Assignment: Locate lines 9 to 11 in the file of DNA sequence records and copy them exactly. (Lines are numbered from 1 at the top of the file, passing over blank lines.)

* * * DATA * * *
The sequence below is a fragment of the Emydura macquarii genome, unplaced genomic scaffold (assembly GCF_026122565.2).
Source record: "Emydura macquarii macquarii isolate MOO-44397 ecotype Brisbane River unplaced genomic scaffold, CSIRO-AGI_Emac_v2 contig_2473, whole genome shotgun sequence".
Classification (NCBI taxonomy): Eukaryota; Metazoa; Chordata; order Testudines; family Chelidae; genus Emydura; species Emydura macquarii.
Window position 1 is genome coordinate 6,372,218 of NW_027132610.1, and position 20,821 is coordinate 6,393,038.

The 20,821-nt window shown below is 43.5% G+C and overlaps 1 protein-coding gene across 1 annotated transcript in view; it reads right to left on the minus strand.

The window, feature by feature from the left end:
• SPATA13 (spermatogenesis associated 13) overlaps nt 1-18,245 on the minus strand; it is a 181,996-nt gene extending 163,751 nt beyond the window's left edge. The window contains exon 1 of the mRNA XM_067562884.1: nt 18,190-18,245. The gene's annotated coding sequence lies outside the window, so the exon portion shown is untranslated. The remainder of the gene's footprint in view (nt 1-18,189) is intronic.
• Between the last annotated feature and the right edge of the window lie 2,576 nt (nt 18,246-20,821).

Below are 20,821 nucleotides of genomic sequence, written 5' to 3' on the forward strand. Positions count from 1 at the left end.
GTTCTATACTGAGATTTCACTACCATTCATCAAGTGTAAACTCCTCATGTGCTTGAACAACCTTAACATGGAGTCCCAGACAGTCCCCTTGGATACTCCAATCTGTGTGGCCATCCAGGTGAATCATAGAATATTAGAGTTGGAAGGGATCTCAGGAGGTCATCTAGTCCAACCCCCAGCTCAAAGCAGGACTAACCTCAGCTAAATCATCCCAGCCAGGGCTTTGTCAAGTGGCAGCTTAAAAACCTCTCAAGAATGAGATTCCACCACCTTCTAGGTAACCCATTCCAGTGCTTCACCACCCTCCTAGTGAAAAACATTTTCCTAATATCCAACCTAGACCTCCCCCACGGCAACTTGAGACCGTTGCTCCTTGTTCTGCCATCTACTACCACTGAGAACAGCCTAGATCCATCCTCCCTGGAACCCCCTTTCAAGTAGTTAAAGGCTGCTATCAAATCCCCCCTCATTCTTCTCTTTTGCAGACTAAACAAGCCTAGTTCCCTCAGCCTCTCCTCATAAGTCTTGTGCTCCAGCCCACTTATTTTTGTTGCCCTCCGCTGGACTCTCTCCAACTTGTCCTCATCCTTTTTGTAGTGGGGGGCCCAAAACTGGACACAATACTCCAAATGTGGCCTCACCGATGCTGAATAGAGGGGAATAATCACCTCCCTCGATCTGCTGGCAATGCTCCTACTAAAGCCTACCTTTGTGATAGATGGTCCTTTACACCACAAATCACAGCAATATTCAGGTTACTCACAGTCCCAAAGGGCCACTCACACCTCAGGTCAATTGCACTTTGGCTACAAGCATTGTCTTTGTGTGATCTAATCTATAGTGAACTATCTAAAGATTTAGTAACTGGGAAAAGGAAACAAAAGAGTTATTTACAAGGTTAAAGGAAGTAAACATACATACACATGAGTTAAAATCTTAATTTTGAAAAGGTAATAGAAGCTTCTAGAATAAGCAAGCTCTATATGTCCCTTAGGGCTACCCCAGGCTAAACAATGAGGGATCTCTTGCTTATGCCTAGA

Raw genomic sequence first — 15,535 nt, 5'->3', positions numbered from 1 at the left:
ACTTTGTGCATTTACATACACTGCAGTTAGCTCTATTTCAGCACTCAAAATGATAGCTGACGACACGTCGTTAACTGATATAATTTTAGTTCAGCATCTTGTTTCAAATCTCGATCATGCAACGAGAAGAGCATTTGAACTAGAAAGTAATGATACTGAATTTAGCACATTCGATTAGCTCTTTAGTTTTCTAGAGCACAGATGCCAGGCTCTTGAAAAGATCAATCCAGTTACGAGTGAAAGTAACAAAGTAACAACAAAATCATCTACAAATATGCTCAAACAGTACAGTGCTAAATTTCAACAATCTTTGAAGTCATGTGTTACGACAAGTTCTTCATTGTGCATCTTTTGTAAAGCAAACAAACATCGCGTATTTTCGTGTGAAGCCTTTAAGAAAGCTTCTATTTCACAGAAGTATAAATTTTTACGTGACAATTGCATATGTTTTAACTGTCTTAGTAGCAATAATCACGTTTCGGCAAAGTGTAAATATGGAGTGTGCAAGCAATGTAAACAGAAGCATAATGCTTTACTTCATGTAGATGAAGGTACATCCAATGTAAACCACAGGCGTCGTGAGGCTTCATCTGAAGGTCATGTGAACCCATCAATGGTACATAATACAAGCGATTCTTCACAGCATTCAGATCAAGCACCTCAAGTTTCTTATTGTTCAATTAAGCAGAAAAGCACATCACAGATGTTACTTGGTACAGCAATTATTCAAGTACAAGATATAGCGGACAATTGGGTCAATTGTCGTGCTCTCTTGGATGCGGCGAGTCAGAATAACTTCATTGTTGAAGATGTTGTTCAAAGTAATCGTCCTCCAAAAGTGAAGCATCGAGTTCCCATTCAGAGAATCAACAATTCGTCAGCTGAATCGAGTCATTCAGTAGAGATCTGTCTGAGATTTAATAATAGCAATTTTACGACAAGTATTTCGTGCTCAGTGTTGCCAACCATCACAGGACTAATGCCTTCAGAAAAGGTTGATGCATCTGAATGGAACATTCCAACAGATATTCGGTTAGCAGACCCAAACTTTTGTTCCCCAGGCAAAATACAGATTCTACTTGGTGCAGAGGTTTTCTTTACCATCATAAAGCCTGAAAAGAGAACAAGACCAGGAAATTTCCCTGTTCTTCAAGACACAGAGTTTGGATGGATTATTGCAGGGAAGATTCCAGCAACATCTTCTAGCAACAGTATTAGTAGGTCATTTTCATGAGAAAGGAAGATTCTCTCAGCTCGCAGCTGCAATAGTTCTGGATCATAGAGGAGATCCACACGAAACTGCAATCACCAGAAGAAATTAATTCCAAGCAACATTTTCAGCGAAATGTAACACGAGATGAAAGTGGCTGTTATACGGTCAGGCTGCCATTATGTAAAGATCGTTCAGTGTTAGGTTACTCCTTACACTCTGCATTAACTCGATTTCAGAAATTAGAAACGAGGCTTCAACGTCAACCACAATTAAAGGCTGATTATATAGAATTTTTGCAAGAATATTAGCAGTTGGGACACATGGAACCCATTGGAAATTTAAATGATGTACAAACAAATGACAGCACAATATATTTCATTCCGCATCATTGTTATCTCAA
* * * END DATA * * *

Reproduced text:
Below are 20,821 nucleotides of genomic sequence, written 5' to 3' on the forward strand. Positions count from 1 at the left end.
GTTCTATACTGAGATTTCACTACCATTCATCAAGTGTAAACTCCTCATGTGCTTGAACAACCTTAACATGGAGTCCCAGACAGTCCCCTTGGATACTCCAATCTGTGTGGCCATCCAGGTGAATCATAGAATATTAGAGTTGGAAGGGATCTCAGGAGGTCATCTAGTCCAACCCCCAGCTCAAAGCAGGACTAACCTCAGCTAAATCATCCCAGCCAGGGCTTTGTCAAGTGGCAGCTTAAAAACCTCTCAAGAATGAGATTCCACCACCTTCTAGGTAACCCATTCCAGTGCTTCACCACCCTCCTAGTGAAAAACATTTTCCTAATATCCAACCTAGACCTCCCCCACGGCAACTTGAGACCGTTGCTCCTTGTTCTGCCATCTACTACCACTGAGAACAGCCTAGATCCATCCTCCCTGGAACCCCCTTTCAAGTAGTTAAAGGCTGCTATCAAATCCCCCCTCATTCTTCTCTTTTGCAGACTAAACAAGCCTAGTTCCCTCAGCCTCTCCTCATAAGTCTTGTGCTCCAGCCCACTTATTTTTGTTGCCCTCCGCTGGACTCTCTCCAACTTGTCCTCATCCTTTTTGTAGTGGGGGGCCCAAAACTGGACACAATACTCCAAATGTGGCCTCACCGATGCTGAATAGAGGGGAATAATCACCTCCCTCGATCTGCTGGCAATGCTCCTACTAAAGCCTACCTTTGTGATAGATGGTCCTTTACACCACAAATCACAGCAATATTCAGGTTACTCACAGTCCCAAAGGGCCACTCACACCTCAGGTCAATTGCACTTTGGCTACAAGCATTGTCTTTGTGTGATCTAATCTATAGTGAACTATCTAAAGATTTAGTAACTGGGAAAAGGAAACAAAAGAGTTATTTACAAGGTTAAAGGAAGTAAACATACATACACATGAGTTAAAATCTTAATTTTGAAAAGGTAATAGAAGCTTCTAGAATAAGCAAGCTCTATATGTCCCTTAGGGCTACCCCAGGCTAAACAATGAGGGATCTCTTGCTTATGCCTAGA

Raw genomic sequence first — 15,535 nt, 5'->3', positions numbered from 1 at the left: